The Complete Works in Philosophy, Politics and Morals of the late Dr. Benjamin Franklin, Vol. 2 [of 3]

By Benjamin Franklin

Page 278

|
| r |Art. | r |The same; the tip of the tongue a |
| | | | little loose or separate from the |
| | | | roof of the mouth, and vibrating. |
| t |Teeth. | ti |The tip of the tongue more forward; |
| | | | touching, and then leaving, the roof|
| d |Deed. | di |The same; touching a little fuller. |
| l |ell, tell. | el |The same; touching just about the |
| | | | _gums_ of the _upper teeth_. |
| s |Essence. | es |This sound is formed by the breath |
| |

Last Page Next Page

Text Comparison with Memoirs of Benjamin Franklin; Written by Himself. [Vol. 1 of 2] With His Most Interesting Essays, Letters, and Miscellaneous Writings; Familiar, Moral, Political, Economical, and Philosophical, Selected with Care from All His Published Productions, and Comprising Whatever Is Most Entertaining and Valuable to the General Reader

Page 17
Hearing their conversations and their accounts of the approbation their papers were received with, I was excited to try my hand among them; but being still a boy, and suspecting that my brother would object to printing anything of mine in his paper if he knew it to be.
Page 46
I should have been as much ashamed at seeing Miss Read, had not her friends, despairing with reason of my return after the receipt of my letter, persuaded her to marry another, one Rogers, a potter, which was done in my absence.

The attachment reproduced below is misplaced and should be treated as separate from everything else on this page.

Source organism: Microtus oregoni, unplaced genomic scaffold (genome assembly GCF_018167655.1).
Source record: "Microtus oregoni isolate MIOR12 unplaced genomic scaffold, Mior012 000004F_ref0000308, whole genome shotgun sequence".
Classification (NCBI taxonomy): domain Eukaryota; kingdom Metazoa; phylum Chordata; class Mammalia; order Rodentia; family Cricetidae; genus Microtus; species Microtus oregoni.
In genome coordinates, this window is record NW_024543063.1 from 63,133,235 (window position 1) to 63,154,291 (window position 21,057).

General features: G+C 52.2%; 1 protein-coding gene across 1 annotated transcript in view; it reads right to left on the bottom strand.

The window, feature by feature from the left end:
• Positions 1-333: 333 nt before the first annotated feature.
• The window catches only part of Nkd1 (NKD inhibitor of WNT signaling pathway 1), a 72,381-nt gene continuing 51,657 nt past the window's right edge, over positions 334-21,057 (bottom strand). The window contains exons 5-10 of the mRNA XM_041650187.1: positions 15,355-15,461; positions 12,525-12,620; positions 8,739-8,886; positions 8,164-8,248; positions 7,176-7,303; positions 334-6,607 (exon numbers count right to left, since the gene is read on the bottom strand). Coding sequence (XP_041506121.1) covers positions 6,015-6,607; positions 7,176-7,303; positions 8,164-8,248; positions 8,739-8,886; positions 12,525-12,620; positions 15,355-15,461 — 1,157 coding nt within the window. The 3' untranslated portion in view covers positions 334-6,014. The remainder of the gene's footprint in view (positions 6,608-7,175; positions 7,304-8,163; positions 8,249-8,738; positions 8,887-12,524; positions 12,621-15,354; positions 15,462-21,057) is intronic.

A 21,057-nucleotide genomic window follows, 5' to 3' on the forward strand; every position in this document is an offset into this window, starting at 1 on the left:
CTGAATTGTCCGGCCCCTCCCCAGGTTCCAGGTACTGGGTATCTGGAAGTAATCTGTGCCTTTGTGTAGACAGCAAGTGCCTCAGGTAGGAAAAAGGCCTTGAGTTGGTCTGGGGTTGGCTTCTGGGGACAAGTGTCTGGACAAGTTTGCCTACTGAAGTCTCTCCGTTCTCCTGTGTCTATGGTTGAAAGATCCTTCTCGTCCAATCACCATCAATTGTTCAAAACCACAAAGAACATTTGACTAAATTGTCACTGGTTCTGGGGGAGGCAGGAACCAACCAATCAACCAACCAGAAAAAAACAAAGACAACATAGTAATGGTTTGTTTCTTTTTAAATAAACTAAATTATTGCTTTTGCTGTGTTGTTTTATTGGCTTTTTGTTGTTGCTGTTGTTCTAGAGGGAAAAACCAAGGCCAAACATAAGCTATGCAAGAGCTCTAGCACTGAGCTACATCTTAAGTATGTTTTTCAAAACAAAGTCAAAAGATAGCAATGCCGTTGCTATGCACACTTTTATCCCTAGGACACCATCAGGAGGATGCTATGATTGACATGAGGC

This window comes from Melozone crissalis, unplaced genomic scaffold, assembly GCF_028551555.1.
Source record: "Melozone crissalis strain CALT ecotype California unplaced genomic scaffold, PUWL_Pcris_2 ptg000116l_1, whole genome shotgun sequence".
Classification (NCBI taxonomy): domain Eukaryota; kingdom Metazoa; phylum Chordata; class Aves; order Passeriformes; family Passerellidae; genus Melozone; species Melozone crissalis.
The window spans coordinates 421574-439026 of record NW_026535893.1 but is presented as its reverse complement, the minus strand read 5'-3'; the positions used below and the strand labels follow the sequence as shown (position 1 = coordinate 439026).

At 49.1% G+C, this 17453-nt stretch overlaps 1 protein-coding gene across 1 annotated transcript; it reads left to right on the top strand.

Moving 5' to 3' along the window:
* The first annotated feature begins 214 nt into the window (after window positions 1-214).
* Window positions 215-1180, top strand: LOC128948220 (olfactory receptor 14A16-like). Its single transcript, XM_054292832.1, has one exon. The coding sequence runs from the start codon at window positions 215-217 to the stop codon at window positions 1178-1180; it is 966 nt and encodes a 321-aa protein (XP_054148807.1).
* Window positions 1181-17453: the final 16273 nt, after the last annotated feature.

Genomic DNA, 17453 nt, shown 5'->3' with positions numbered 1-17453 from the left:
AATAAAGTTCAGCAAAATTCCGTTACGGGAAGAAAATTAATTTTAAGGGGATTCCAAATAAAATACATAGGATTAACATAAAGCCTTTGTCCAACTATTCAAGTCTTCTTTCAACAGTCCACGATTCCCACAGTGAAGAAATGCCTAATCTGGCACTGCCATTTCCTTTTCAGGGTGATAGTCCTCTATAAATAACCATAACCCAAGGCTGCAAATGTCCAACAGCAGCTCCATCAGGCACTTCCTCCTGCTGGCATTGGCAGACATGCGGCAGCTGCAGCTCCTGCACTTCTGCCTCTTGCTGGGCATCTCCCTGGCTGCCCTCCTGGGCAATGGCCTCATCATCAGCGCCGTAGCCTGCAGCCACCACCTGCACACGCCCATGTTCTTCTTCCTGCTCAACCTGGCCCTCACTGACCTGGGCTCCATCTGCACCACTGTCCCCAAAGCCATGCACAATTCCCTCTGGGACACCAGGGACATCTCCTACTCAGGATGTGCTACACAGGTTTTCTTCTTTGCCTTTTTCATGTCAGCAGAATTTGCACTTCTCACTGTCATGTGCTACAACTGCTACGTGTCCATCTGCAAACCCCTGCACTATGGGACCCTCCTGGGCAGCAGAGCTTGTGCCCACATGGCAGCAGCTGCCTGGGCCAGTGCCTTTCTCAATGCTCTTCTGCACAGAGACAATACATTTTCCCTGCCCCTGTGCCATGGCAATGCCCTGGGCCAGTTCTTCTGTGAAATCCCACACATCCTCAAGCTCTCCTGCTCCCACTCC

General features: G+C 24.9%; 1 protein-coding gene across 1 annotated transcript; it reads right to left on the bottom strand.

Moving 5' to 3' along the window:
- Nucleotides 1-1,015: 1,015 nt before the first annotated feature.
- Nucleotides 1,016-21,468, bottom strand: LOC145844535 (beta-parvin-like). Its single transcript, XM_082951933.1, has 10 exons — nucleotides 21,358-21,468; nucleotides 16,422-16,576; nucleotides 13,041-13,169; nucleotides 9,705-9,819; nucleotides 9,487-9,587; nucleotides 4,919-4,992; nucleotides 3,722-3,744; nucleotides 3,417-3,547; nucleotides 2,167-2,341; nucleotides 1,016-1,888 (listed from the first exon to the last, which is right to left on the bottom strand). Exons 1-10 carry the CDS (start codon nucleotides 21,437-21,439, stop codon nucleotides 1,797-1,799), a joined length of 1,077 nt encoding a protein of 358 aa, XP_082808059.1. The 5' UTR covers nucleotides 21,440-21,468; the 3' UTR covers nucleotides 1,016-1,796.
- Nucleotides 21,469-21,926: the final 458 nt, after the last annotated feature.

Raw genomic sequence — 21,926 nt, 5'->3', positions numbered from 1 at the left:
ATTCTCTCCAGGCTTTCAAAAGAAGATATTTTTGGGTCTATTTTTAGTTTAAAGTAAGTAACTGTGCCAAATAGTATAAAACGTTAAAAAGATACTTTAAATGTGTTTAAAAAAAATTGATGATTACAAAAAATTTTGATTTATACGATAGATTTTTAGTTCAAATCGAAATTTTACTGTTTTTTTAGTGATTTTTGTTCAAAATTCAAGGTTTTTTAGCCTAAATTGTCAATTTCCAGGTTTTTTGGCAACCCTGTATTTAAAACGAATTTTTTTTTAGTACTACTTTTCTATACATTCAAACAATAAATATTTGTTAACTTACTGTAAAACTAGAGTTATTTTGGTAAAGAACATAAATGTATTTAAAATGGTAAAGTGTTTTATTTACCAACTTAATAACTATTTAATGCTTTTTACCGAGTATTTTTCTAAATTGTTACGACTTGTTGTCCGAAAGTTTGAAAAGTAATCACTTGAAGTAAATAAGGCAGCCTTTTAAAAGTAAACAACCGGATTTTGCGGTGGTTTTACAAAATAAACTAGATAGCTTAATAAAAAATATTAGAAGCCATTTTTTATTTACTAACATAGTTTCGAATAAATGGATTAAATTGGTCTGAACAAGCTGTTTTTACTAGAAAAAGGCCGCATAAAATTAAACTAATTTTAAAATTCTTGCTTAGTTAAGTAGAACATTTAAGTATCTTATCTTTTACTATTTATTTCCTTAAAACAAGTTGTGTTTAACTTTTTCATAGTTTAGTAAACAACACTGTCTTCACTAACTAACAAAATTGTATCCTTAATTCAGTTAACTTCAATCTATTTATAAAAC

Page 50
They were, therefore, by turns, constantly with us, and generally he who attended brought with him a friend or two for company.
Page 55
I mention this industry the more particularly and the more freely, though it seems to be talking in my own praise, that those of my posterity who shall read it may know the use of that virtue, when they see its effects in my favour throughout this relation.
Page 58
" It was well received by the common people in general, but the rich men disliked it, for it increased and strengthened the clamour for more money; and they happening to.
Page 79
TEMPERANCE.
Page 86
" "Yes," said the man, "but _I think I like a speckled axe best_.
Page 108
My election to this trust was repeated every year for ten years, without my ever asking any elector for his vote, or signifying either directly or indirectly any desire of being chosen.
Page 118
One of his friends, who sat next to me, said, "Franklin, why do you continue to side with those Quakers? had you not better sell them? the proprietor would give you a good price.
Page 119
As I was in the Assembly, knew its temper, and was Mr.
Page 122
6.
Page 127
All this, however, was not sufficient to satisfy, and some began to sue me: General Shirley at length relieved me from this terrible situation, by appointing commissioners to examine the claims, and ordering payment.
Page 128
" His amendment was, for _not_ read _only_.
Page 131
Finding ourselves now posted securely, and having a place to retreat to on occasion, we ventured out in parties to scour the adjacent country.
Page 150
After a vial was charged, he removed the coating, and found that, upon applying a new coating, the shock might still be received.
Page 159
A number of the citizens armed in their defence.
Page 174
The residue and remainder of all my books, manuscripts, and papers, I do give to my grandson William Temple Franklin.
Page 183
I am deputy postmaster-general of North America.
Page 197
_Q.
Page 210
Their relations and friends, transported with sudden rage, ran to the house of Cudjoe to take revenge by killing Murray.